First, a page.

Previous research found that COPD patients had lower levels of physical exercise. Patients with COPD exhibited impaired physical activity in this research, as evidenced by advanced stages of dyspnea and a high BODE index score. The majority of patients (83%) had mMRC dyspnea grades 4 and 3, suggesting strong subjective dyspnea with a higher degree of impairment; it also predicts future mortality risk.

In addition, we discovered a substantial positive association between SGRQ and BODE index as well as mMRC dyspnea, with a strong linear relationship across all domains (P0. 001). Previous data show that the BODE index and its parameters have excellent discriminative capabilities, allowing them to detect deterioration of symptoms earlier and predict future mortality risk, allowing them to take appropriate and effective actions to relieve patients’ symptoms, improve patients’ exercise tolerance, and slow disease progression [25].

COPD pharmacological treatment is intended to alleviate symptoms, minimise the frequency and severity of exacerbations, and enhance exercise tolerance and health status. There is currently no definitive clinical trial evidence that any present COPD treatments alter the long-term deterioration in lung function. Post hoc evidence of such an impact with long-acting bronchodilators and/or inhaled corticosteroids has to be confirmed in well controlled studies [26].

In this study, the third cephalosporin was the most usually utilised antibiotic in individuals suffering from infective exacerbation (92.2%), followed by quinolone (4.4%). In outpatients, both were utilised similarly (4.5% for each).

B2 agonists are mostly utilised in nebuliser form (88.8%) in inpatients and inhaler form (83.6%) in outpatients. In the case of xanthines, they were employed in the oral sustained release form (100%) in inpatients and (89%) in outpatients. Outpatients primarily take steroids in the form of inhalers (74.5%).

Anticholinergic inhalers were widely utilised in 81 (90%) of inpatients and 2 (0.9%) of outpatients. In the therapy of COPD, mucolytics and expectorants were extensively employed.

The diagnostic utility of bronchodilator responsiveness (BDR) in ACO remains uncertain. A “substantial” BDR (most usually characterised as a 12% and 200 mL improvement in FEV1 or FVC following bronchodilator) cannot always tell the difference between asthma and COPD. Additionally, up to 50% of COPD patients may have a high BDR that fluctuates dramatically over time. The presence of BDR is useful but not needed for ACO diagnosis, according to the majority of current criteria [27].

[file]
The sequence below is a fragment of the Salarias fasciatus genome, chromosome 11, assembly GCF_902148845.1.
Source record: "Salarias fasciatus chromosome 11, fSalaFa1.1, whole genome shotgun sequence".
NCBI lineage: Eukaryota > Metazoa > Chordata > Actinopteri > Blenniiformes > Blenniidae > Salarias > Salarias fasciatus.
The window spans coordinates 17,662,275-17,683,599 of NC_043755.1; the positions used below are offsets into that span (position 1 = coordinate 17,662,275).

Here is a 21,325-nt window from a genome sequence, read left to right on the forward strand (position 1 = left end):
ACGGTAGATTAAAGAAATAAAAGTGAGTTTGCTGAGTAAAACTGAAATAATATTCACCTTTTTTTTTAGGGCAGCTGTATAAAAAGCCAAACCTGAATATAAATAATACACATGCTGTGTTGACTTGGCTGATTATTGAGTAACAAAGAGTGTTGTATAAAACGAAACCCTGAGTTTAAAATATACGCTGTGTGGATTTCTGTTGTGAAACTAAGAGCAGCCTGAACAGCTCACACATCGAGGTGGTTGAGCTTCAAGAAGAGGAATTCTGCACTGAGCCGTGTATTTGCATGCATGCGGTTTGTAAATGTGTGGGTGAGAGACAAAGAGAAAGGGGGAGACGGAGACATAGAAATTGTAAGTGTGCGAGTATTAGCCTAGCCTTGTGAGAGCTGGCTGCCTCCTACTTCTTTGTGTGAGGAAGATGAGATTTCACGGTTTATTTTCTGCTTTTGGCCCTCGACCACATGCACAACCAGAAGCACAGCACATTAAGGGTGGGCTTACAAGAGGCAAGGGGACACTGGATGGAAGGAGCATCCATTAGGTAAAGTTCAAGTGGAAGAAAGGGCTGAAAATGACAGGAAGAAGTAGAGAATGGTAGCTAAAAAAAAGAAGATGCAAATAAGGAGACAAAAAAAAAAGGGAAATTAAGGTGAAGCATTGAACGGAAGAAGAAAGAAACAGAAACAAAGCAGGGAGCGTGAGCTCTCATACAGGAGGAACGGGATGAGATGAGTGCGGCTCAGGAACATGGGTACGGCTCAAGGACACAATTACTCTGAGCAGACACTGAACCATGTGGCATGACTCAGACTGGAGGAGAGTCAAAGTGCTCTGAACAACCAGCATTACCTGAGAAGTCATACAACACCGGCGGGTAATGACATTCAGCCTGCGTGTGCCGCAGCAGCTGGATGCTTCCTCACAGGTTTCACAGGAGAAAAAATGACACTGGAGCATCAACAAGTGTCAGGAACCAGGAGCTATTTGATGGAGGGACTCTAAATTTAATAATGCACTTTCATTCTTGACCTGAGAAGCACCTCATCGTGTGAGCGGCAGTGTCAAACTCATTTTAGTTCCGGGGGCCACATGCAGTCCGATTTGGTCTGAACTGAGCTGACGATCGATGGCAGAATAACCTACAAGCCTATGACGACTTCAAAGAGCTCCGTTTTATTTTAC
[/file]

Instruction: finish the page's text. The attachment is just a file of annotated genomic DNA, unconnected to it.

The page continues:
In this study, we used the GOLD recommendations to add irreversible airway obstruction, characterized as a post-BDR test FEV1/FVC ratio of 70% or more, as the critical 1st degree in identifying ACO in asthmatics. In our COPD patients, the results revealed that having a high or significant BDR showed a statistically significant diagnostic criterion for COPD [28].

This was consistent with the results of Toledo-Pons et al. [29], which found that no COPD subjects had extremely positive BDR, although 9.7% of asthmatic cases did. Also, they discovered a 15.5% of COPD patients had positive BDR, in comparison to 23% of ACO patients. Similarly, Song et al. [30] discovered that only a tiny number of COPD cases had a bronchodilator response greater than 400 mL.

Inhalers play a significant role in medicine delivery in COPD patients; therefore, selecting an inhaler is just as critical as selecting a therapy. The quantity of medicine reaching the infected location and the patient’s reaction to therapy are influenced by inhalation flow, aerosol velocity, and particle size [31].

Pulmonary rehabilitation is a comprehensive intervention that begins with a thorough patient assessment and continues with patient-tailored therapies that include, but are not limited to, exercise training, education, and self-management interventions aimed at behaviour change, all with the goal of improving the physical and psychological condition of people with chronic respiratory disease and promoting long-term adherence to health-enhancing behaviours. The benefits of pulmonary rehabilitation for COPD patients are substantial, and rehabilitation has been found to be the most effective therapy technique for improving shortness of breath, health status, and activity tolerance. This was consistent with our study, in which the majority of COPD patients in both groups (87.7% in inpatient and 83.6% in outpatient) got illness information and instructions [6].

Conclusion

The major objective of COPD management is to control symptoms and limit the risk of exacerbation in order to enhance the quality of life of patients. In addition to pharmaceutical management, achieving these goals necessitates the adoption of a healthy lifestyle and the avoidance of risk factors.

Availability of data and materials

On reasonable request, the datasets used and/or analysed during the current investigation are made available.

Abbreviations

COPD:

Chronic obstructive pulmonary disease

FVC:

Forced vital capacity

FEV1:

Forced expiratory volume 1

VC:

Vital capacity

FEF25-75:

Forced expiratory flow

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Authors and Affiliations

Authors

Contributions

HS examined and interpreted the patient’s pulmonary function and degree of COPD data. AA took the history and examined the patient and was a key contributor to the article. The final manuscript was read and approved by all writers.

Corresponding author

Correspondence to Ahmed Abd El-Aal Sayed.

Ethics declarations

Ethics approval and consent to participate

The study was approved by Ain Shams University’s Faculty of Medicine’s Ethical Committee Board (the reference number is not available). Each patient signed an informed consent form in writing.

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None.

Competing interests

The authors declare that they have no competing interests.

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Sayed, A.A.EA., Ahmed, M.M. & Salah, H. Pattern of chronic obstructive pulmonary diseases in Nasser Institute, Egypt. Egypt J Bronchol 16, 48 (2022). https://doi.org/10.1186/s43168-022-00150-w

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Keyword

  • Chronic obstructive pulmonary disease patients in Nasser Institute